There is so much they don’t prepare you for when you lose someone.
Truthfully, there isn’t a way to prepare, no matter the circumstances. Whether you knew it was coming or if it happened unexpectedly, the absence of someone from your world is felt in ways that are hard to communicate or even begin to understand.
We grew up together. Some families don’t have the luxury of being close, but our mothers were sisters who didn’t live too far apart, so it was common for us to end up at each other’s houses so much more than just the holidays. Just because you see someone all the time doesn’t mean you’re always close, though. Growing up, we rarely agreed on anything, though I flip through photos of us as kids where we showcased beaming grins, proving we still had some happy memories together.
As we started getting older, our differences were much more apparent. We had different friends, different hobbies, different interests altogether. You were athletic and loved to run around with friends. I couldn’t shoot a basketball to save my life and stayed in the house with a book. You were quick with a sarcastic comeback, and I was quick with running to tell mom when you hurt my feelings. You carried an attitude of not caring what anyone thought or expected of you. I lodged around the heaviness of caring what everyone thought of me, all the time. The only things we seemed to share were a love of ramen noodles, the belief that your little brother and older sister were some of the coolest, funniest people around, and that the Jones Brothers album “A Little Bit Longer” was actually pretty fantastic.
The older we became, the easier it was to relate, or at least not fight with each other. You would sit in the driveways of our family get-togethers and discreetly smoke a cigarette. The entire time you would tell me I was never allowed to smoke- “it’s so bad for you.” You’d do the same thing when you’d curse, or tell a story of something you knew you shouldn’t have done. You would laugh when I pointed out how hypocritical it was. You would shrug and say, “It’s too late for me, but there’s still hope for you!”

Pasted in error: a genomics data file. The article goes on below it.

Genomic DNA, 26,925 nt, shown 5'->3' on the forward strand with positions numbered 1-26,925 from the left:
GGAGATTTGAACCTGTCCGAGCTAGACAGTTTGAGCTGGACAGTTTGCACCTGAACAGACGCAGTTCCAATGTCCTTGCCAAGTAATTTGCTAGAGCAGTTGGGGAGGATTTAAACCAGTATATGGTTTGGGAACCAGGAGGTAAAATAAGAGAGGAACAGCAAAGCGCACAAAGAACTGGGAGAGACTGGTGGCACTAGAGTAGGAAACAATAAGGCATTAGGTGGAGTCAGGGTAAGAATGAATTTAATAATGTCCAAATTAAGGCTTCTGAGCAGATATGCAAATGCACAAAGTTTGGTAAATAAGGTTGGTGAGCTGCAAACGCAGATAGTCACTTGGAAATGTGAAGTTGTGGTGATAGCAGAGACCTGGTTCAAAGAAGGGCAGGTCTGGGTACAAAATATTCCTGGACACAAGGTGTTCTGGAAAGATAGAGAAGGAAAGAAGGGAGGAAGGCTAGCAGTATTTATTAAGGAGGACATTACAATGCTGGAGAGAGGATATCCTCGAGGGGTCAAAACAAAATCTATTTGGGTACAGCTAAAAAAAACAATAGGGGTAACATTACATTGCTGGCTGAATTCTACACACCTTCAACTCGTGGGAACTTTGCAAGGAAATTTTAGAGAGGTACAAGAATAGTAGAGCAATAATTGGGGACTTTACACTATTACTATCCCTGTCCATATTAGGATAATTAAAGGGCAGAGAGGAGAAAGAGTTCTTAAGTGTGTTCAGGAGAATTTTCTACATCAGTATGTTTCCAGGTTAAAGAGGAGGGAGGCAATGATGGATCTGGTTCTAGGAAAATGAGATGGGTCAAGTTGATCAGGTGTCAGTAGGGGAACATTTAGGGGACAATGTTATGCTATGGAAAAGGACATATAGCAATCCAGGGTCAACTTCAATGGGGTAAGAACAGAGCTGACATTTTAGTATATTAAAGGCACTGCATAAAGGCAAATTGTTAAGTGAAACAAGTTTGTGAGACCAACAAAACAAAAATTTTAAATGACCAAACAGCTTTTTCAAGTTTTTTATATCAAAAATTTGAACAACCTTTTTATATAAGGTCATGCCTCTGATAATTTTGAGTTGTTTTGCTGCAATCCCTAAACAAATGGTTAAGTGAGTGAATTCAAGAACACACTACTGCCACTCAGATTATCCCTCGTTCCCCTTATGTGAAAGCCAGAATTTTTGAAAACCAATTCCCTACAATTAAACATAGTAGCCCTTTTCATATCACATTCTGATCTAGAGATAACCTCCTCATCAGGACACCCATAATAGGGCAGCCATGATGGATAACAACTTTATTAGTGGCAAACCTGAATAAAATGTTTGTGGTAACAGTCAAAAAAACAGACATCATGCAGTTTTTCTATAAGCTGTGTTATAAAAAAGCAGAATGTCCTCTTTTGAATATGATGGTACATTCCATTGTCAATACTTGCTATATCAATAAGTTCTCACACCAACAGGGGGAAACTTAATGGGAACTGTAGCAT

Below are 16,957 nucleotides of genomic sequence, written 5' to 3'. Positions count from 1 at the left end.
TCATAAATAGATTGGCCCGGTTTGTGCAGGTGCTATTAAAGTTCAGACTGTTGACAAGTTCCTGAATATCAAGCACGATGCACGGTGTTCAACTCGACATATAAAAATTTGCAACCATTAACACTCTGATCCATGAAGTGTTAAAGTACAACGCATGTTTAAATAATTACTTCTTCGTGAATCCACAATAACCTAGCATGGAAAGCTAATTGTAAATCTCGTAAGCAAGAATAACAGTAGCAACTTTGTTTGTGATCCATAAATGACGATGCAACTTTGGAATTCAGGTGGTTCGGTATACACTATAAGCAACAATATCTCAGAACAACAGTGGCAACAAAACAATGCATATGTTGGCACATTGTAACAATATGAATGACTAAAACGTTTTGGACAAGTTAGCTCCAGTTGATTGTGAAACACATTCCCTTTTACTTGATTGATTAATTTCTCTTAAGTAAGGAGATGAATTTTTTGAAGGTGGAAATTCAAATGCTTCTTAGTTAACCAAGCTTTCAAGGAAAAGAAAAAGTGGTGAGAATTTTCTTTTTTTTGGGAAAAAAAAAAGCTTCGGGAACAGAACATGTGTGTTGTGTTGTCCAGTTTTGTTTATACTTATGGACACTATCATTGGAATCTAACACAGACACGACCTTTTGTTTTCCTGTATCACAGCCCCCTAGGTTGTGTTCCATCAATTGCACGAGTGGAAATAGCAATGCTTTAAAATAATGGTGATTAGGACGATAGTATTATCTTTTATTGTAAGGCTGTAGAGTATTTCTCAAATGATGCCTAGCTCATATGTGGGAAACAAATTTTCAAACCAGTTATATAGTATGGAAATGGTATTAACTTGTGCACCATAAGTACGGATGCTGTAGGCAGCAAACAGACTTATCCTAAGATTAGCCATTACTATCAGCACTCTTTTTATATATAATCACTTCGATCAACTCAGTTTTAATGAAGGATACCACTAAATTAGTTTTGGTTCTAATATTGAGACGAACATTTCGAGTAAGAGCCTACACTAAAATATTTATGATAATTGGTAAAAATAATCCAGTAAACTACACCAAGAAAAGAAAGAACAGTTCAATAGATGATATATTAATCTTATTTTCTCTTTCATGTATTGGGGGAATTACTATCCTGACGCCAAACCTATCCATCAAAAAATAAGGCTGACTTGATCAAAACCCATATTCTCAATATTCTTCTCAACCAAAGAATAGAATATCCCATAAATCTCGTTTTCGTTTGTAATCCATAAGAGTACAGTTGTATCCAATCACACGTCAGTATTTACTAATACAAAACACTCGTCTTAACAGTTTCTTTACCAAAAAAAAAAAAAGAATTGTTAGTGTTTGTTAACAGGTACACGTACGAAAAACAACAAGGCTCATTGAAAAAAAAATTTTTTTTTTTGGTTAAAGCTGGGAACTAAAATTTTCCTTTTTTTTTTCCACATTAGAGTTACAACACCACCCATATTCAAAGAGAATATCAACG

Once we were out of high school, we ran into each other less and less. Yet when we saw each other again, we also didn’t argue as much. Sure, you’d still get in a sarcastic quip about something I said, but you also had conversations with me. You and I weren’t suddenly super close, but you did hug me the last Christmas before you were gone. If I had known I wouldn’t have seen you again, I would’ve insisted you stick around longer. I would have hugged you a little tighter.
Something they don’t prepare you for is how often you think about what could’ve been for the person. I wonder now if you would’ve been married, had a family. If you ever would’ve found a job you liked. If you would’ve stuck around the town, we grew up in or if you would’ve ended up somewhere else. I also wonder if we would’ve been even a little closer.
I don’t know how close we would be, but I like to think we might be more now than we were back then. Because since you’ve been gone, I’ve said a few curse words. I’ve dated people that I know you would’ve absolutely roasted during the holidays. I think you would’ve teased me mercilessly over going vegan, but I would be slightly redeemed because I still eat ramen noodles from time to time. I haven’t been to church in quite a while. I think we might’ve truly bonded over that. Your older sister and younger brother are still the funniest, coolest people around. I saw the Jonas Brothers in concert last year, and I wondered if you would have teased me for it, or secretly been a little jealous.
I still haven’t smoked a cigarette, though. I promise.